In 1996 the house was sold to Real Restaurants Ltd, the company of prominent Christchurch restaurateur, Richard Till. Major internal alterations and landscaping were carried out in 1997 to enable Till to operate the 'Worcester Dining Room' on the premises. In 1999 the business was sold to Bruce Griffiths and Mike Bradstock, who changed the restaurant's name to 'Cook'n With Gas'. The building was purchased by Fresh Harvest Ltd in 2001.

23 Worcester Boulevard is one of a homogeneous precinct of late nineteenth century houses facing the Arts Centre across Worcester Boulevard. Generally well maintained, the houses contribute significantly to the historic character of the area.

Assessment criteriaopen/close

Historical Significance or Value

The house has historical significance for its connection with the Cox family.

23 Worcester Boulevard has æsthetic and architectural significance or value as part of a complementary group of distinctive nineteenth century villas (all registered Category II) on Worcester Boulevard opposite the main entrance of the Christchurch Arts Centre.

(a) and (g) provides an illustration, in tandem with its neighbours, of the range of variations on the standard villa plan available to the middle-class at the turn of the century. The house, with its double bay windows, is in a style unusual for Christchurch;

(k) forms part of a precinct of late nineteenth century houses that collectively contributes significantly to the historical landscape of Worcester Boulevard, the chief cultural artery of Christchurch.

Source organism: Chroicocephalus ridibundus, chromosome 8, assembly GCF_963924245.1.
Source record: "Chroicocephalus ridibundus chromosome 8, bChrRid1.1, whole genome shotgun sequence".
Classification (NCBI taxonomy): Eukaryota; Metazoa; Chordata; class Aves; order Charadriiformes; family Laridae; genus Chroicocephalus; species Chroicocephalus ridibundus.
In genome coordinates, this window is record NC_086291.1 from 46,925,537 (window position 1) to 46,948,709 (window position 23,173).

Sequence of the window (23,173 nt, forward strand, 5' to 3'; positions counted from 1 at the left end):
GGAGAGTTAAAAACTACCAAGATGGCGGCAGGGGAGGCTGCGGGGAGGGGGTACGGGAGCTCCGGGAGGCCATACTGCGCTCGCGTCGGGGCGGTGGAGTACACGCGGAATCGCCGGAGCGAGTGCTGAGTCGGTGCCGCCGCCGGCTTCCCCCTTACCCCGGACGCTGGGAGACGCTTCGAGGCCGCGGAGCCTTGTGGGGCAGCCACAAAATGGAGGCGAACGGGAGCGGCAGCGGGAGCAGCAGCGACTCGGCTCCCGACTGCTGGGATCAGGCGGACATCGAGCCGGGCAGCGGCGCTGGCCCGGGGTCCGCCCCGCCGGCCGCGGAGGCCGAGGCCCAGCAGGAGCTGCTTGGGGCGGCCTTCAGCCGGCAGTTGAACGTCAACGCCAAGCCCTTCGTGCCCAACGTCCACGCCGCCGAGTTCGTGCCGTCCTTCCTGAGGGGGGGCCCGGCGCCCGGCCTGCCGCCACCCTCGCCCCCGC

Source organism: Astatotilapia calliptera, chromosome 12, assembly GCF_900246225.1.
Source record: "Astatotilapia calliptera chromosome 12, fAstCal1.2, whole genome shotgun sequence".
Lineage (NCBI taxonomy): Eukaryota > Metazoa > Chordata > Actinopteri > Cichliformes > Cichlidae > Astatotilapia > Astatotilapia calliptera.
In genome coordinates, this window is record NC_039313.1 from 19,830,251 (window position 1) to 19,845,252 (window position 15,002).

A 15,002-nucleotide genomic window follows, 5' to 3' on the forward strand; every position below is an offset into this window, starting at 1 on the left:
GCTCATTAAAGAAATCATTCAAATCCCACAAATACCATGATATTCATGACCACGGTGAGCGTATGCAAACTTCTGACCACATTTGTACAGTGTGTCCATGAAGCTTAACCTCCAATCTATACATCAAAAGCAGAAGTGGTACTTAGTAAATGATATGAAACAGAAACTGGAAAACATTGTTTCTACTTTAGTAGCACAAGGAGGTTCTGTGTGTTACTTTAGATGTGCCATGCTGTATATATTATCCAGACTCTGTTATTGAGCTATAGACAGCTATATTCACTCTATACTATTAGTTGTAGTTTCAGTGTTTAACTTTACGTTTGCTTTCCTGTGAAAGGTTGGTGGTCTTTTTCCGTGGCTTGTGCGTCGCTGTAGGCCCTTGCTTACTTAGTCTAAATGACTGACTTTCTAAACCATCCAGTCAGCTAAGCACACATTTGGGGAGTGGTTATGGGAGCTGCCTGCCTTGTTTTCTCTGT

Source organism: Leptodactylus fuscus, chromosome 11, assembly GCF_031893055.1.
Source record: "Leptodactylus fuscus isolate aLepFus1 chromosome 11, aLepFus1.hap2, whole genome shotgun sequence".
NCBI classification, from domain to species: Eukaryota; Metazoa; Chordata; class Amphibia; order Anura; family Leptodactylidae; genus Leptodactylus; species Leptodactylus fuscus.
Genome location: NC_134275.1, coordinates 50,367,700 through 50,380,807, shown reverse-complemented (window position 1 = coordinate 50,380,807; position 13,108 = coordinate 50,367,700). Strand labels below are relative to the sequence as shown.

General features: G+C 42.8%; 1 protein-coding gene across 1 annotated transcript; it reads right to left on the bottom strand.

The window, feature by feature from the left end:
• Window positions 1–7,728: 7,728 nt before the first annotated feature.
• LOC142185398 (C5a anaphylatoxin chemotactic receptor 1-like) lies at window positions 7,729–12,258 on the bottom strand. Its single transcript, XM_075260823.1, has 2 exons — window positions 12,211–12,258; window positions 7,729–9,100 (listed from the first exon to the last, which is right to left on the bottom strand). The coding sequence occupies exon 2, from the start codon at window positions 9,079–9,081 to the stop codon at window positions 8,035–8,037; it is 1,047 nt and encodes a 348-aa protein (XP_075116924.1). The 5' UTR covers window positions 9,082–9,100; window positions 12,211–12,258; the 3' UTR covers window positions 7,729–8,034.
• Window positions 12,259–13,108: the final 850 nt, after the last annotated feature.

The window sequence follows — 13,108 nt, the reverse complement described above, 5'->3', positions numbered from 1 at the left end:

Construction Professionalsopen/close

Winsor, W.H

No biography is currently available for this construction professional

Additional informationopen/close

Physical Description

A rectangular hip-roofed weatherboard villa. The southern, street elevation has two three-sash box bay windows, linked by a central porch with wooden 'fleur-de-lis' fretwork. The front door has side-lights and a transom. In 1924-5 a second storey addition was made across the rear of the house. This addition, which has no architectural merit, is screened from the street and does not detract from the house's original appearance.

Construction Dates

Original Construction
1896 - 1897

1924 - 1925
Addition of partial first floor (at rear).

1972 -
Conversion for use as dental surgery; internal access to first floor removed and an external stair added to make the upper floor a self contained flat.

1997 -
Substantial alterations to the internal layout for restaurant.

Construction Details

Timber with an iron roof.

Completion Date

7th October 2004

Report Written By

Pam Wilson

Information Sources

Archives New Zealand (Chch)

Archives New Zealand (Christchurch)

Building Permit Register

Wises Post Office Directories

Wises Post Office Directories

MacDonald Biographies

G.R. MacDonald, Dictionary of Canterbury Biographies, Canterbury Museum, n.d.

New Zealand Historic Places Trust (NZHPT)

New Zealand Historic Places Trust

NZHPT File 12313-589

Other Information

A fully referenced version of this report is available from the NZHPT Southern Region Office.

Please note that entry on the New Zealand Heritage List/Rarangi Korero identifies only the heritage values of the property concerned, and should not be construed as advice on the state of the property, or as a comment of its soundness or safety, including in regard to earthquake risk, safety in the event of fire, or insanitary conditions.